log cabin

This home at 518 Scottsdale Road in Kirkwood originally consisted of two log cabins, separated by about seven feet, but later enclosed by a central hallway, according to previous long-time owner Daniel Watson. 

The Kirkwood Landmarks Commission campaign to prevent a nearly 200-year-old log cabin from winding up in a landfill is paying off.

That’s because the prospective buyers of a ramshackle house at 518 Scottsdale Road, in Kirkwood’s north end, have agreed to allow a well-known preservationist to rescue the log cabin from the house’s interior before it’s torn down and replaced with a new structure.

But it still remains unclear where the cabin, which dates from the 1830s, will wind up, said Mark Scheipeter, the owner of Schei Home Building. That’s the firm the property’s impending owners have hired to oversee the construction of a new ranch-style house at the site.

“It’s still up for whoever wants to make a bid on it,” Scheipeter said.

In early July, the landmarks commission approved a 270-day stay of demolition to prevent Ellisville-based Artful Home, which acquired the house in April, from tearing down the home.

If the commission lifts the 270-day stay, “Then my client will swoop in and close on the land right away,” Scheipeter said, noting that disassembly of the historic cabin — which in the 1800s had served as a stagecoach stop, tavern and saddlery — could begin as early as October.

“It sounds like what they’re proposing to do makes a lot of sense,” said Andrew Ramist, a landmarks commission member.

What further pleases Ramist and other commission members is the fact that Scheipeter has been hired to undertake the Scottsdale Road project.

Scheipeter won major kudos a few years back because he oversaw the restoration of the so-called Gill House, a mansion at 419 E. Argonne in Kirkwood’s Jefferson-Argonne Historic District.

Dating from 1858, the Gill House is listed on both the Missouri and National Registers of Historic Places. Nate and Ashley Harrison, of Wildwood, bought the house and, with Scheipeter’s help, fully restored it after standing vacant for seven years.

Lynn Andel, another commission member, said she’d like to see the restored log cabin stay in Kirkwood.

“It would make the most sense to keep it in Kirkwood, since it was built in Kirkwood, versus it traveling somewhere else,” Andel said.

The hitch, of course, is finding both a new home for the cabin and the dollars needed for its transportation and renovation.

“We’d certainly be open to somebody else with a big plot of land and who wanted it, to, say, ‘Hey, You can put it on my land,’ and donate it as a public space,” she said. “We think it’d be a really wonderful thing.”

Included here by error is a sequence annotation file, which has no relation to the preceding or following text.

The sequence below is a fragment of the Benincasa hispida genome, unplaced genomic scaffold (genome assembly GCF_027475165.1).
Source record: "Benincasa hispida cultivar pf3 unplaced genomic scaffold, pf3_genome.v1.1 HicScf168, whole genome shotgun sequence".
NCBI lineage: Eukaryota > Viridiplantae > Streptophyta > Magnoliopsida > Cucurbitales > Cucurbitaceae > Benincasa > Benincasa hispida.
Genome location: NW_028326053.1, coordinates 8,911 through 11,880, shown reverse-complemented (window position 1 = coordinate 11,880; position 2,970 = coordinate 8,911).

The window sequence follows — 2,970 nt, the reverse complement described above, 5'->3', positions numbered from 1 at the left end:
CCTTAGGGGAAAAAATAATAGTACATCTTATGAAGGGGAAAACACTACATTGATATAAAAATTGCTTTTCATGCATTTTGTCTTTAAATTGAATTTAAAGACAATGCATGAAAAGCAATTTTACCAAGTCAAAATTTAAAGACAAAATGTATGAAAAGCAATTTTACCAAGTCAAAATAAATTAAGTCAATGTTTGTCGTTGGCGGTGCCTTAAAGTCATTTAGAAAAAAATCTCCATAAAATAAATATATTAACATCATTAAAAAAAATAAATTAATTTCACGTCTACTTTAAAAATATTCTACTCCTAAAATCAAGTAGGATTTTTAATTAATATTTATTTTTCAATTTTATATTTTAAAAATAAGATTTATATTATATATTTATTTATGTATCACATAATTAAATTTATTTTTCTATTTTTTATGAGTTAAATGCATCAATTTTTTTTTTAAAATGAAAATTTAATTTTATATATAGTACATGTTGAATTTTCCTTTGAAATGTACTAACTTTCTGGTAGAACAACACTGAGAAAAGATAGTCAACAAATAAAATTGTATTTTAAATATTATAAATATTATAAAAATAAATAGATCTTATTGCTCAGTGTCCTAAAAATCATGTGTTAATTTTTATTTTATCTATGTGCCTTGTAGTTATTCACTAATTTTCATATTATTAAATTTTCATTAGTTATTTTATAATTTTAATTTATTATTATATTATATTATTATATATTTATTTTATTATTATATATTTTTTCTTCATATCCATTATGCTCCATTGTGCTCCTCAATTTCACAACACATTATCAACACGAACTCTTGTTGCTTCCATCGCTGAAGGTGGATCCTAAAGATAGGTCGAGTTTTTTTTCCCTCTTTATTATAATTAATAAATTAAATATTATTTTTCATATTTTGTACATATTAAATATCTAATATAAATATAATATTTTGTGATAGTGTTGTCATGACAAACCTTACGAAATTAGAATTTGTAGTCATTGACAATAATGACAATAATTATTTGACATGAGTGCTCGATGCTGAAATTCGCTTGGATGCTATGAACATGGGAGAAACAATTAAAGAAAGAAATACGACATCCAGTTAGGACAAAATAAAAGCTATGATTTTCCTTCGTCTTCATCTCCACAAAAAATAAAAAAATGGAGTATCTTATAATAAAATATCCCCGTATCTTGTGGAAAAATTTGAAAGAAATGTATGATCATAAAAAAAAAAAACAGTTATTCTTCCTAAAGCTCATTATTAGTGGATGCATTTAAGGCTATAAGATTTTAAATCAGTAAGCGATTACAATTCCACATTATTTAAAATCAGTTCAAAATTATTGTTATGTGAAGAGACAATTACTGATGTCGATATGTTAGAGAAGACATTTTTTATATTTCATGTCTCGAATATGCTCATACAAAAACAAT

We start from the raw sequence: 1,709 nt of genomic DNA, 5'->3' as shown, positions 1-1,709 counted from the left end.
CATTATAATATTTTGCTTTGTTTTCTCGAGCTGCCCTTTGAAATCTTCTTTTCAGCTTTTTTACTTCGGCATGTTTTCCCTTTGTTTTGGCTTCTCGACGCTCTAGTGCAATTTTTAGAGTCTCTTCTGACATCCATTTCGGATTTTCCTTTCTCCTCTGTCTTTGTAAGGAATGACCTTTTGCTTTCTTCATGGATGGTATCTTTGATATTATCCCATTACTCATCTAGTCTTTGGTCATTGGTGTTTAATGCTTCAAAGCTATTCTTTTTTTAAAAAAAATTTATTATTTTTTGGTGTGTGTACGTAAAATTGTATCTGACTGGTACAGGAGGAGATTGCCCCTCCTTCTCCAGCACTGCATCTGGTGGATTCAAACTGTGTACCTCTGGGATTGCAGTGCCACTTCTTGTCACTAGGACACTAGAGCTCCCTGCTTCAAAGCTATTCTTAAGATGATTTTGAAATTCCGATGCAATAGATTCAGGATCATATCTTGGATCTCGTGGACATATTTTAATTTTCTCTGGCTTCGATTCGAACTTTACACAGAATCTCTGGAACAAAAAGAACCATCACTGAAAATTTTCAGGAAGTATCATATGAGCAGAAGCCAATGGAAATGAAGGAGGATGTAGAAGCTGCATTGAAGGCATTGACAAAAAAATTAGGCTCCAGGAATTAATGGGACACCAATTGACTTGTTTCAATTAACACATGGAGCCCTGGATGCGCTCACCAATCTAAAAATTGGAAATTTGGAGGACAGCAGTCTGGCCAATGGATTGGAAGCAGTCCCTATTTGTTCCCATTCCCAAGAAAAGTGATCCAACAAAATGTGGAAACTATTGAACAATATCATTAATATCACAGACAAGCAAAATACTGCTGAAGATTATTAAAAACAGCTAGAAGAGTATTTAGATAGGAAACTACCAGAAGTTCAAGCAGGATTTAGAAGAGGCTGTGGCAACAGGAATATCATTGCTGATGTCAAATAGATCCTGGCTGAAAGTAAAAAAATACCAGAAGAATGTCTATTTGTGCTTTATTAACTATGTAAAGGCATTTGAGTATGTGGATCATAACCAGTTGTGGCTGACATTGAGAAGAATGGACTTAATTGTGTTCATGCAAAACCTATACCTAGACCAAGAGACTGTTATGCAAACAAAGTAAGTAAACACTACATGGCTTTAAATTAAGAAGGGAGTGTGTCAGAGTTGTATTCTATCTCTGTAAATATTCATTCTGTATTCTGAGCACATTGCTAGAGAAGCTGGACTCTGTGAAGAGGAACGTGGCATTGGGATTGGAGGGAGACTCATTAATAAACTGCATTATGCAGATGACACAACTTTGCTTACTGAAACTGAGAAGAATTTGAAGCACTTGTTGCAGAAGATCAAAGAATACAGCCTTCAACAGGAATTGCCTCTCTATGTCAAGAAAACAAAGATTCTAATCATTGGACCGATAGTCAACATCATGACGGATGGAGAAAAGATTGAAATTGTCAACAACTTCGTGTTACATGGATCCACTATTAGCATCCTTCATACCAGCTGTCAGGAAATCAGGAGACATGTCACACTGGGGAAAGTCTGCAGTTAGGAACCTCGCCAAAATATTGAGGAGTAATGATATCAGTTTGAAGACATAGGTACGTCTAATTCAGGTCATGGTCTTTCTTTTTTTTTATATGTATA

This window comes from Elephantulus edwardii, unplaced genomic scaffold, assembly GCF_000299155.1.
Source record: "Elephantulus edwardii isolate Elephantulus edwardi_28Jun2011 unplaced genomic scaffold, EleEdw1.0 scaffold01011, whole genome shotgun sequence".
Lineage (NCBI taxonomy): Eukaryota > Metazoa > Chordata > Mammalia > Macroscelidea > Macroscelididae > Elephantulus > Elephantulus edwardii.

The gritty work of preserving the cabin will be under the supervision of Tim Kilby, who specializes in the preservation of historic buildings.

A key question that will determine how much of the log cabin can be salvaged centers on the condition of it rear wall. It absorbed a lot of water over the years because of leaks in the surrounding house’s roof, Kilby said.

“Other than that, the cabin seems pretty solid,” he said, cautioning that he still has not yet seen the entire building.

Kilby, the owner of The Country Gentleman Restorations, located in Defiance, Missouri, estimates he’s been involved in more than 100 historic building reclamation projects scattered across Illinois, Arkansas and Missouri.

“There’s a common thread that’s always in there,” he said. “But every one has its own personality and issues.”

Kilby described historic building restoration as a “very niche market” that “most people are smart enough not to enter it.”

But it’s a line of work he’s been passionate about for 30 years because, he said, as “You go through the process of saving it and putting it back up, and it’s just so rewarding to see the final product come out.”

By every measure, the house at 518 Scottsdale Road is in a state of severe decrepitude, with its most notable deficiency a rotting roof that began disintegrating a few years back. What’s more, the property at the time of its purchase was engulfed by overgrown brush, vines and trees.

Artful Home bought the property from Daniel Watson in April for $172,500, St. Louis County property records show. Watson owned the home for 21 years, and has been its sole occupant since 2011.

In a June 28 letter to the Kirkwood Landmarks Commission, Watson wrote that the buyer, Kris McCurdy of Artful Home, led him to believe that the home would be restored.

In the weeks and months following the April 19 closing date, Watson made frequent trips to his old home, and noticed that no work was being done and that a tarp had not been placed on the damaged roof.